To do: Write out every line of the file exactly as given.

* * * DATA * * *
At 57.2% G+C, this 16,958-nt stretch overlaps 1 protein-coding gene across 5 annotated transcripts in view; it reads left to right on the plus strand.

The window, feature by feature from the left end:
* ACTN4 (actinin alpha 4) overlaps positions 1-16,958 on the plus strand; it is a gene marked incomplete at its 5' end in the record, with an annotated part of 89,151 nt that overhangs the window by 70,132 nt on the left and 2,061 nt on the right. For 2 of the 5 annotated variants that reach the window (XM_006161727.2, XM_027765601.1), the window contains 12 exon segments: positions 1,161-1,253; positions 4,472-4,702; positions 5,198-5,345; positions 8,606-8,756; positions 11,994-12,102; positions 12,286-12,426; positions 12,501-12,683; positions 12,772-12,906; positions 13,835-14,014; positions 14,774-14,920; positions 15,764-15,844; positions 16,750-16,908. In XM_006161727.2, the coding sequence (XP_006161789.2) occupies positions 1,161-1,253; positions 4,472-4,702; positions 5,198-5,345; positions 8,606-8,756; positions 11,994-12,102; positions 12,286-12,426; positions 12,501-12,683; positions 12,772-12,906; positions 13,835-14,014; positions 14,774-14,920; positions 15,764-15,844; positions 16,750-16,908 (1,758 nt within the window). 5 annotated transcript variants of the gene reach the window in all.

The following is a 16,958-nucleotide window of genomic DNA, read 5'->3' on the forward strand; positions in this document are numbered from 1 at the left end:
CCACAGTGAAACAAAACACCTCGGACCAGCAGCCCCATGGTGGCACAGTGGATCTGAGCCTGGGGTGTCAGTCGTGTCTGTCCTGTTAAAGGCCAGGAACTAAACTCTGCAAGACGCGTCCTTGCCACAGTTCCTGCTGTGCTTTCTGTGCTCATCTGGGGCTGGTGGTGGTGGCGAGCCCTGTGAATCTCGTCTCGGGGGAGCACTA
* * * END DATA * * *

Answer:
At 57.2% G+C, this 16,958-nt stretch overlaps 1 protein-coding gene across 5 annotated transcripts in view; it reads left to right on the plus strand.

The window, feature by feature from the left end:
* ACTN4 (actinin alpha 4) overlaps positions 1-16,958 on the plus strand; it is a gene marked incomplete at its 5' end in the record, with an annotated part of 89,151 nt that overhangs the window by 70,132 nt on the left and 2,061 nt on the right. For 2 of the 5 annotated variants that reach the window (XM_006161727.2, XM_027765601.1), the window contains 12 exon segments: positions 1,161-1,253; positions 4,472-4,702; positions 5,198-5,345; positions 8,606-8,756; positions 11,994-12,102; positions 12,286-12,426; positions 12,501-12,683; positions 12,772-12,906; positions 13,835-14,014; positions 14,774-14,920; positions 15,764-15,844; positions 16,750-16,908. In XM_006161727.2, the coding sequence (XP_006161789.2) occupies positions 1,161-1,253; positions 4,472-4,702; positions 5,198-5,345; positions 8,606-8,756; positions 11,994-12,102; positions 12,286-12,426; positions 12,501-12,683; positions 12,772-12,906; positions 13,835-14,014; positions 14,774-14,920; positions 15,764-15,844; positions 16,750-16,908 (1,758 nt within the window). 5 annotated transcript variants of the gene reach the window in all.

The following is a 16,958-nucleotide window of genomic DNA, read 5'->3' on the forward strand; positions in this document are numbered from 1 at the left end:
CCACAGTGAAACAAAACACCTCGGACCAGCAGCCCCATGGTGGCACAGTGGATCTGAGCCTGGGGTGTCAGTCGTGTCTGTCCTGTTAAAGGCCAGGAACTAAACTCTGCAAGACGCGTCCTTGCCACAGTTCCTGCTGTGCTTTCTGTGCTCATCTGGGGCTGGTGGTGGTGGCGAGCCCTGTGAATCTCGTCTCGGGGGAGCACTA